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From Slave to College President: The Life Story of Booker T. Washington

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From Slave to College President: The Life Story of Booker T. Washington

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Booker T. Washington (1856-1915) was an American educator, orator, author and leader of the African-American community. He was freed from slavery as a child, and after working at several menial jobs in West Virginia, earned his way through an education at Hampton Institute and Wayland Seminary. Upon recommendation of Hampton founder Sam Armstrong, as a young man, he was appointed as the first leader of the new Tuskegee Institute, then a teachers’ college for blacks.





Washington believed that education was a crucial key to African American citizens rising within the social and economic structure of the United States. He rose into a nationally prominent role as spokesman and leader for them. Although his non-confrontational approach was criticized by some blacks (notably W.E.B. Du Bois who labeled Washington “the Great Accommodator”), he was successful in building relationships with major philanthropists such as Anna T. Jeanes, Henry Huddleston Rogers, Julius Rosenwald, and the Rockefeller family who to contributed millions of dollars for education at Hampton, Tuskegee and helped pay for hundreds of public schools for black children in the South, as well as to donate to legal challenges to segregation and disfranchisement.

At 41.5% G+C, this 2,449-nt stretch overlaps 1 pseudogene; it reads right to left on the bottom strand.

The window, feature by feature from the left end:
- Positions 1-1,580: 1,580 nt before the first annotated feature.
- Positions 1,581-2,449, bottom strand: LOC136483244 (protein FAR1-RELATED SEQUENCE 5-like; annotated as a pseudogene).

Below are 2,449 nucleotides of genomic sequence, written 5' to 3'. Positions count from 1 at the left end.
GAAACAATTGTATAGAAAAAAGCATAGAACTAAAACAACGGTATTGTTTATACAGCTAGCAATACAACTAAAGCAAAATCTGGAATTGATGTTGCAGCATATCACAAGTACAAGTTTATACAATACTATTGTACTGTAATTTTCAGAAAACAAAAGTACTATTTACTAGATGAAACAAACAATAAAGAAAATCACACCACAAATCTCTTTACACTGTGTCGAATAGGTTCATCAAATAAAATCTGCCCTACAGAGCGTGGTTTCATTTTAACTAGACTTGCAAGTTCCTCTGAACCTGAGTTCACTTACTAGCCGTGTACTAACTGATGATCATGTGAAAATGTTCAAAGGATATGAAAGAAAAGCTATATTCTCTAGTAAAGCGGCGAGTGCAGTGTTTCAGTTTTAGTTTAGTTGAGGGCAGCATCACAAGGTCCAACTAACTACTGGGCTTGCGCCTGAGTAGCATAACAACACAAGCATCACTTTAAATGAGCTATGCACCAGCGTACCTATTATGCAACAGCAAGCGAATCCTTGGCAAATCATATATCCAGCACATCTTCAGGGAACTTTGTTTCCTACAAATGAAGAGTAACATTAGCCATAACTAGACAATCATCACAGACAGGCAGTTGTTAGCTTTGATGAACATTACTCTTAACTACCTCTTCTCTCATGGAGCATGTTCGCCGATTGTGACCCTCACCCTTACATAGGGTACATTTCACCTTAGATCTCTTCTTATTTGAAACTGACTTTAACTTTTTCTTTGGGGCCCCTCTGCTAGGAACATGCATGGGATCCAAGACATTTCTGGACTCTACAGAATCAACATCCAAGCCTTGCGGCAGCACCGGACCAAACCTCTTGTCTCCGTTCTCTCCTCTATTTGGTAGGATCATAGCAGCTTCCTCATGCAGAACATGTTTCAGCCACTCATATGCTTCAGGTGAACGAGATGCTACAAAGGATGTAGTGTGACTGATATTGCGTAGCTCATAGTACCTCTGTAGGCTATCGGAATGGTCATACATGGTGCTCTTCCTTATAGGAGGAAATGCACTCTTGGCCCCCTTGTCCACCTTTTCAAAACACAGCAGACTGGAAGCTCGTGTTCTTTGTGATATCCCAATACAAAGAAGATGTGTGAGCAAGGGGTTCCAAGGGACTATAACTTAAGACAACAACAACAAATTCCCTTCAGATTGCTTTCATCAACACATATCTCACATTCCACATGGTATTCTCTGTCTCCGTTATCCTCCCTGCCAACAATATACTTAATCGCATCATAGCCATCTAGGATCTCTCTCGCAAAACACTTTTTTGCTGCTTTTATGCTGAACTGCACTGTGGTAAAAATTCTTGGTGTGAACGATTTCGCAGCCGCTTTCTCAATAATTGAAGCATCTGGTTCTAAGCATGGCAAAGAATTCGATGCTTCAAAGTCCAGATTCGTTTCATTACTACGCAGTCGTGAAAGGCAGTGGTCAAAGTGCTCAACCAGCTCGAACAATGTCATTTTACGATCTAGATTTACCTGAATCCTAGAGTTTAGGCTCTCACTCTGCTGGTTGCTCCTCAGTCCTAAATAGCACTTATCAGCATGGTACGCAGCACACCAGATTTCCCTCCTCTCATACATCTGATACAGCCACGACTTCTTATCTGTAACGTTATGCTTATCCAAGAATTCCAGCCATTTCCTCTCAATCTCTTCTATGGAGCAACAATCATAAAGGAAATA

The recipient of honorary degrees from Dartmouth College and Harvard University, and the first black to be an honored guest of a U.S. President at the White House, Dr. Washington was widely-regarded as the most powerful African-American man in the nation from 1895 until his death in 1915. Hundreds of schools and local features in the United States were named in his honor.

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